Jerry Seinfeld: A godlike celebrity whose vast, incalculable wealth is matched only by his incredible freedom from having to give a f*ck. As such, he makes for an easy and attractive target for bloggers when we need to crank up the ol' Outrage Machine to pump in the page views. And so there was a brief flutter of fist-shaking from Gawker last night after an interviewer asked Seinfeld about a perceived lack of diversity on his web series Comedians in Cars Getting Coffee:

"People think it’s the census or something," Seinfeld said, referring to his series of interviews with comedians in various cars. "This has gotta represent the actual pie chart of America? Who cares? Funny is the world that I live in. You’re funny, I’m interested. You’re not funny, I’m not interested. I have no interest in gender or race or anything like that."

To the untrained eye, Seinfeld appears to be saying he couldn't care less whether a potential guest is male or female or black or white—the important quality to him is that the person is amusing. But let Gawker translate that into Pageview for you: "[Seinfeld] seems to suggest that any comedian who is not a white male is also not funny..." IS THIS SEINFELD'S MICHAEL RICHARDS N-WORD MELTDOWN?

Now, you might think that Gawker's interpretation is a brazen distortion of Seinfeld's rather specific point about how casting his web series has different demands than, say, arranging the seating chart at the United Nations General Assembly—but you probably aren't familiar with Chartbeat. Chartbeat, to the uninitiated, is a giant, coal-and-kitten-blood-powered factory located somewhere in the middle of Death Valley that counts up every single precious little click on websites like Gawker in order to calculate each blogger's exact worth as an employee.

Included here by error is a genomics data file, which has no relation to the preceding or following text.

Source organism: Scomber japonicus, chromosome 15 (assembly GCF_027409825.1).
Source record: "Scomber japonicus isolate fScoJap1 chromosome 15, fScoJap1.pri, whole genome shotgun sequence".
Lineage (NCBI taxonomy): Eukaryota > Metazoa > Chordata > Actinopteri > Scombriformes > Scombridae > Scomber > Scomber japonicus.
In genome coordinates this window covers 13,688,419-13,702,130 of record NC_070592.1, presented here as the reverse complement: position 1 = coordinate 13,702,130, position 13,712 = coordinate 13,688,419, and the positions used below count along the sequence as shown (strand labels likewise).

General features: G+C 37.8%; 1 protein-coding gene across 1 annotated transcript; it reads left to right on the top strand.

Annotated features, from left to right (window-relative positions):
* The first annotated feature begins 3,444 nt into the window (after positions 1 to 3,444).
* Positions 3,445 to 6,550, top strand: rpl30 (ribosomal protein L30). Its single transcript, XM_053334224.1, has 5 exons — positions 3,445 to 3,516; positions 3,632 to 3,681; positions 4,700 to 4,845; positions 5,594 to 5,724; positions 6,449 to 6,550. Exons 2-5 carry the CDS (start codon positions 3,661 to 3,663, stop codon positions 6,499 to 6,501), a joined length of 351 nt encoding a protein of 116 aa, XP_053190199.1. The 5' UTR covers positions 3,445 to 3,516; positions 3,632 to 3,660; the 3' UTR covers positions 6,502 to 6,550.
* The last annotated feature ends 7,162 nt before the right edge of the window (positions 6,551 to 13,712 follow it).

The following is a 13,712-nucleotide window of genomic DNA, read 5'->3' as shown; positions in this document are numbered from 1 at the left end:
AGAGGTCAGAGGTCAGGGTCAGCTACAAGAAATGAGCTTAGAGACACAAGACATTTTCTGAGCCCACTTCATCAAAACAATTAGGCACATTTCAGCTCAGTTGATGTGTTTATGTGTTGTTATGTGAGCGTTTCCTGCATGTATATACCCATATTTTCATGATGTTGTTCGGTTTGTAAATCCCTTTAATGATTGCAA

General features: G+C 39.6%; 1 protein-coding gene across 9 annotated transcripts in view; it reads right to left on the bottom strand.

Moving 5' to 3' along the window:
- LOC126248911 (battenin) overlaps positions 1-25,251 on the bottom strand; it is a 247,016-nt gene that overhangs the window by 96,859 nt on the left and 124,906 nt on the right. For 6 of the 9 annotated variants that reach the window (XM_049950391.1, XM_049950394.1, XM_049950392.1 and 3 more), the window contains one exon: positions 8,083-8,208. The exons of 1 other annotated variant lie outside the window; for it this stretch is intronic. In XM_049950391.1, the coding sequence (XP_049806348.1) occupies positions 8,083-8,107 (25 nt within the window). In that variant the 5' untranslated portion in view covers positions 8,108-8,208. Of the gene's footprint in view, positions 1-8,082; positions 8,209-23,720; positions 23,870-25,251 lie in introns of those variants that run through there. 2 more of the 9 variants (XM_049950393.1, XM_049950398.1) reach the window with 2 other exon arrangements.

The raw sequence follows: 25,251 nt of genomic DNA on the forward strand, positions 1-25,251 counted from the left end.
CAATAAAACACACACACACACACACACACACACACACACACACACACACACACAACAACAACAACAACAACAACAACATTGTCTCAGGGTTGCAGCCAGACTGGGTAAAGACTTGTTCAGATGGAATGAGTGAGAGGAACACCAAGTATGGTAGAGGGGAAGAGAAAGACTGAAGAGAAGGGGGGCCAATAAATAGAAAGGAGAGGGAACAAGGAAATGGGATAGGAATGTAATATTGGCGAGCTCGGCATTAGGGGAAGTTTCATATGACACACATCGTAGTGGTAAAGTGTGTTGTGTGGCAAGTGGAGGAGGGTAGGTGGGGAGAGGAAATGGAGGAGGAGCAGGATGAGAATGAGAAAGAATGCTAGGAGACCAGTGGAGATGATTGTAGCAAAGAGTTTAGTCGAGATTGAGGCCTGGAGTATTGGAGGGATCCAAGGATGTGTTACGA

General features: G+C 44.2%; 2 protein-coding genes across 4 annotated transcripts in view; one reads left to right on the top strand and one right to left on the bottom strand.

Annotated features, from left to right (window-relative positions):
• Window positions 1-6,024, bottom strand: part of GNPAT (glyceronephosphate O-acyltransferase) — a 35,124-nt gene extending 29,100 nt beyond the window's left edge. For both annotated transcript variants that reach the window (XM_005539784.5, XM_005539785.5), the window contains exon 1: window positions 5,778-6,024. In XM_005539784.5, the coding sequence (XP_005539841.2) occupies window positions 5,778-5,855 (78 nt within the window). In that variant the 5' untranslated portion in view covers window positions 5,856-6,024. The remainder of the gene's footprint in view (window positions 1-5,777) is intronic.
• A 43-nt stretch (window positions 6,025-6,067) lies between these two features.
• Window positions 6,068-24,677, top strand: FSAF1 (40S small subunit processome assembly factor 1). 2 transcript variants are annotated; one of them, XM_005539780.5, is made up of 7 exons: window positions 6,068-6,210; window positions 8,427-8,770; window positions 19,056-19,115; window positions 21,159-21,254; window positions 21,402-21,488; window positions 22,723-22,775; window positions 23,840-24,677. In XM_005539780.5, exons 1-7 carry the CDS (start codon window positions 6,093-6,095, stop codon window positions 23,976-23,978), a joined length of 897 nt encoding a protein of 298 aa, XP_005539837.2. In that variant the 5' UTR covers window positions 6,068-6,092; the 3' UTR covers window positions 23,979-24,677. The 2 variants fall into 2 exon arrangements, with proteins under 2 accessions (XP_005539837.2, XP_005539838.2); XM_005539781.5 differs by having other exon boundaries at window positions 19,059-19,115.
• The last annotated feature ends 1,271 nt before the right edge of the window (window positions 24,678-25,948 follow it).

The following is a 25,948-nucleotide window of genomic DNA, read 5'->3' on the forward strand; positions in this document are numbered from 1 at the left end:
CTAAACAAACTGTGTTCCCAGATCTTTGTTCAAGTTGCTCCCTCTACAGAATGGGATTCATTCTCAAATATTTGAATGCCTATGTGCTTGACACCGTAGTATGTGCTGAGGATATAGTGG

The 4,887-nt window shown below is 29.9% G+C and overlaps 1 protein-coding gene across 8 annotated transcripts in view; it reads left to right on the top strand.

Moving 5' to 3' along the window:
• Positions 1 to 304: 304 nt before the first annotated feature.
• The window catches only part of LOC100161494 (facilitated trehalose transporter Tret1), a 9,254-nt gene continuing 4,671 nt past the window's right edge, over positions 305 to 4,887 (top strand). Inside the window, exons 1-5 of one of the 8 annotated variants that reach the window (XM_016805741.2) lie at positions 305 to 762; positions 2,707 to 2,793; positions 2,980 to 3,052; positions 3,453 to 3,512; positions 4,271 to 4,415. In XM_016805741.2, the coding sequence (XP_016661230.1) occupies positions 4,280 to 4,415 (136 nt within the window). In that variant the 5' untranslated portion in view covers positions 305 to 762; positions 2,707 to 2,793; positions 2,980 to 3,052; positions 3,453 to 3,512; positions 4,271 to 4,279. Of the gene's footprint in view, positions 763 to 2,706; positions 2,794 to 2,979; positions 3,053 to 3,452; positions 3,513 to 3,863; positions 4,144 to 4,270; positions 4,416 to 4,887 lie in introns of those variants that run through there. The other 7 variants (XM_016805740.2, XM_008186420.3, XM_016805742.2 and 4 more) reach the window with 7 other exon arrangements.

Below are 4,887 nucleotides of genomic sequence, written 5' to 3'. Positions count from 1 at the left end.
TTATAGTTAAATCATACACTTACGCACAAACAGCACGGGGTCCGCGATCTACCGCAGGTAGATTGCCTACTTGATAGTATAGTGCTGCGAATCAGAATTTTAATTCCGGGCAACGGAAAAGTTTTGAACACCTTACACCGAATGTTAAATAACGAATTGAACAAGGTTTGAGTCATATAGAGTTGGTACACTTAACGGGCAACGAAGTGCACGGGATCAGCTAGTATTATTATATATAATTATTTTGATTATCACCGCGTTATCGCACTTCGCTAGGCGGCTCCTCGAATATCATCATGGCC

Chartbeat knows that the Internet loves a headline like "Who Cares" About Diversity in Comedy, Says Jerry Seinfeld." Don't worry, Chartbeat's machines don't track abstract notions like truth or accuracy, thank GOD. Ironically hyperbolic headlines like "Jerry Seinfeld Is The Devil Who Hates Minorities, Women" can also perform well, while also enabling a blogger to milk the Outrage Machine's page views while perched astride the lofty high horse of media criticism.

Seinfeld apologists, of course, may point to Comedians in Cars Getting Coffee guests such as Sarah Silverman, Chris Rock, and Tina Fey, but let's not forget that in each of those episodes, Seinfeld either rolled out of the car moments before it mysteriously careened off the edge a cliff or spent the entire car ride farting audibly with the windows rolled all the way up. Seinfeld did this to punish his black and female guests for being so unfunny.

To be sure, the issue of diversity in comedy (and in all facets of our society) is important, and moderator Peter Lauria was smart to ask about it. Even a white male writer like myself—who, full disclosure, will only read blog posts written by other white male bloggers—can see that. And as awkward as it is to defend Jerry Seinfeld, who at this point is probably too rich to be as funny as he once was, sadly there's just not enough for the Outrage Machine to work with here. (So why is this even being mentioned? LOL, you skipped over that Chartbeat explainer, didn't you?)

But because my patriarchal white male perspective automatically negates my opinion about any of this, I turned to comedian Jerry Mouse for his perspective on Seinfeld's remarks. (You may notice that Mouse is not white—that's because you're racist.) In an email, Mouse says, "I believe that Jerry has the right to be friends with and promote whomever he chooses not because they reach some demographic but because they bring the funny. I think Jerry is hilarious because his way of explaining his outlook on the world is what I relate to. Same goes for Martin Lawrence and Bill Burr. Not because they are Jewish, Black, or Ginger."

So let's put this whole thing behind us and savor the sweet cookie of Clinton-era harmony.